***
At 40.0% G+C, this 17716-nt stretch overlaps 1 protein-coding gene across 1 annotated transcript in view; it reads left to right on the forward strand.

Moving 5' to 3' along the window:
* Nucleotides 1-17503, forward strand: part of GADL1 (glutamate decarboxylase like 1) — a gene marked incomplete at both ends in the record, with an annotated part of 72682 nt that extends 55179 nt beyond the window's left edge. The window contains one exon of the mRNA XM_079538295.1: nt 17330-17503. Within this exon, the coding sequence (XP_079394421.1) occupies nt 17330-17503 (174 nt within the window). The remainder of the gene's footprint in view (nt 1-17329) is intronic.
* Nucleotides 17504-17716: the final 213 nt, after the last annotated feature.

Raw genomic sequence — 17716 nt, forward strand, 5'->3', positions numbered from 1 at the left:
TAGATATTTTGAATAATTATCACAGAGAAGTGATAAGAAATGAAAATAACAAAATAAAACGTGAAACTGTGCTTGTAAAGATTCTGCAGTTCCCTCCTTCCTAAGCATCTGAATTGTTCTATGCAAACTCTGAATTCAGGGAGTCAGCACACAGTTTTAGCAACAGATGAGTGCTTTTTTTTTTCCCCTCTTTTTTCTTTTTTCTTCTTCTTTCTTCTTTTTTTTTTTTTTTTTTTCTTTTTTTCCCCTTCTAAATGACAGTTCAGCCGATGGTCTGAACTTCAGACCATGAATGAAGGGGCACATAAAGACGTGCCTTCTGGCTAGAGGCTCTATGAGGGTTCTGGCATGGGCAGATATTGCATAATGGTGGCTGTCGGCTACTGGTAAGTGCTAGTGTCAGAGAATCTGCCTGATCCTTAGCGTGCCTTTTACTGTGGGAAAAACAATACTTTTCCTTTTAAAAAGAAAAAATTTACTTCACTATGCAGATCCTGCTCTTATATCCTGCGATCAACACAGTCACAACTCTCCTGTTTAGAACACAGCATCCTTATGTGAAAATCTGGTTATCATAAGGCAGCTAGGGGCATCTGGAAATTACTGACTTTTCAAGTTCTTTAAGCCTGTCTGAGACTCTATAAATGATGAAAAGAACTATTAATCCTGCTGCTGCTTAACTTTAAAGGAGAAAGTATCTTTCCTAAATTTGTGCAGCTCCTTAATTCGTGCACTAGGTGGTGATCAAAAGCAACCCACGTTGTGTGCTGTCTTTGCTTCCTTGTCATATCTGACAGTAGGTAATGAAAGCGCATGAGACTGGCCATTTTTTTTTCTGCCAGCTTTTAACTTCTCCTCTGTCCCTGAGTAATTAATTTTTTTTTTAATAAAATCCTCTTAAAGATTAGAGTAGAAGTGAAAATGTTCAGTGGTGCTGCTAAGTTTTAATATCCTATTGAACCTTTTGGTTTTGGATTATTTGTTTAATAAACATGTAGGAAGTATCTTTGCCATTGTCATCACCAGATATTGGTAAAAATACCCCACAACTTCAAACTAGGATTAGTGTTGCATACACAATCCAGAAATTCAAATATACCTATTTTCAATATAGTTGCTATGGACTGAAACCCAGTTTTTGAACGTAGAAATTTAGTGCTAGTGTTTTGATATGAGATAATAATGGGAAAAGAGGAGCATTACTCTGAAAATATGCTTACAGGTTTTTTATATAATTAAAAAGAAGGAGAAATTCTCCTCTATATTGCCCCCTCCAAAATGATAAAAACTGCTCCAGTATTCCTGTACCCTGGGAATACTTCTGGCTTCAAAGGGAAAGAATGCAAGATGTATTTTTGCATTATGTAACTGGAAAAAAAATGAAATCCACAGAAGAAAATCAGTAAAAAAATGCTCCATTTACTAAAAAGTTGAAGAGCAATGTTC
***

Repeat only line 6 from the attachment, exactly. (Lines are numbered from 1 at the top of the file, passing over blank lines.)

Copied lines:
TAGATATTTTGAATAATTATCACAGAGAAGTGATAAGAAATGAAAATAACAAAATAAAACGTGAAACTGTGCTTGTAAAGATTCTGCAGTTCCCTCCTTCCTAAGCATCTGAATTGTTCTATGCAAACTCTGAATTCAGGGAGTCAGCACACAGTTTTAGCAACAGATGAGTGCTTTTTTTTTTCCCCTCTTTTTTCTTTTTTCTTCTTCTTTCTTCTTTTTTTTTTTTTTTTTTTCTTTTTTTCCCCTTCTAAATGACAGTTCAGCCGATGGTCTGAACTTCAGACCATGAATGAAGGGGCACATAAAGACGTGCCTTCTGGCTAGAGGCTCTATGAGGGTTCTGGCATGGGCAGATATTGCATAATGGTGGCTGTCGGCTACTGGTAAGTGCTAGTGTCAGAGAATCTGCCTGATCCTTAGCGTGCCTTTTACTGTGGGAAAAACAATACTTTTCCTTTTAAAAAGAAAAAATTTACTTCACTATGCAGATCCTGCTCTTATATCCTGCGATCAACACAGTCACAACTCTCCTGTTTAGAACACAGCATCCTTATGTGAAAATCTGGTTATCATAAGGCAGCTAGGGGCATCTGGAAATTACTGACTTTTCAAGTTCTTTAAGCCTGTCTGAGACTCTATAAATGATGAAAAGAACTATTAATCCTGCTGCTGCTTAACTTTAAAGGAGAAAGTATCTTTCCTAAATTTGTGCAGCTCCTTAATTCGTGCACTAGGTGGTGATCAAAAGCAACCCACGTTGTGTGCTGTCTTTGCTTCCTTGTCATATCTGACAGTAGGTAATGAAAGCGCATGAGACTGGCCATTTTTTTTTCTGCCAGCTTTTAACTTCTCCTCTGTCCCTGAGTAATTAATTTTTTTTTTAATAAAATCCTCTTAAAGATTAGAGTAGAAGTGAAAATGTTCAGTGGTGCTGCTAAGTTTTAATATCCTATTGAACCTTTTGGTTTTGGATTATTTGTTTAATAAACATGTAGGAAGTATCTTTGCCATTGTCATCACCAGATATTGGTAAAAATACCCCACAACTTCAAACTAGGATTAGTGTTGCATACACAATCCAGAAATTCAAATATACCTATTTTCAATATAGTTGCTATGGACTGAAACCCAGTTTTTGAACGTAGAAATTTAGTGCTAGTGTTTTGATATGAGATAATAATGGGAAAAGAGGAGCATTACTCTGAAAATATGCTTACAGGTTTTTTATATAATTAAAAAGAAGGAGAAATTCTCCTCTATATTGCCCCCTCCAAAATGATAAAAACTGCTCCAGTATTCCTGTACCCTGGGAATACTTCTGGCTTCAAAGGGAAAGAATGCAAGATGTATTTTTGCATTATGTAACTGGAAAAAAAATGAAATCCACAGAAGAAAATCAGTAAAAAAATGCTCCATTTACTAAAAAGTTGAAGAGCAATGTTC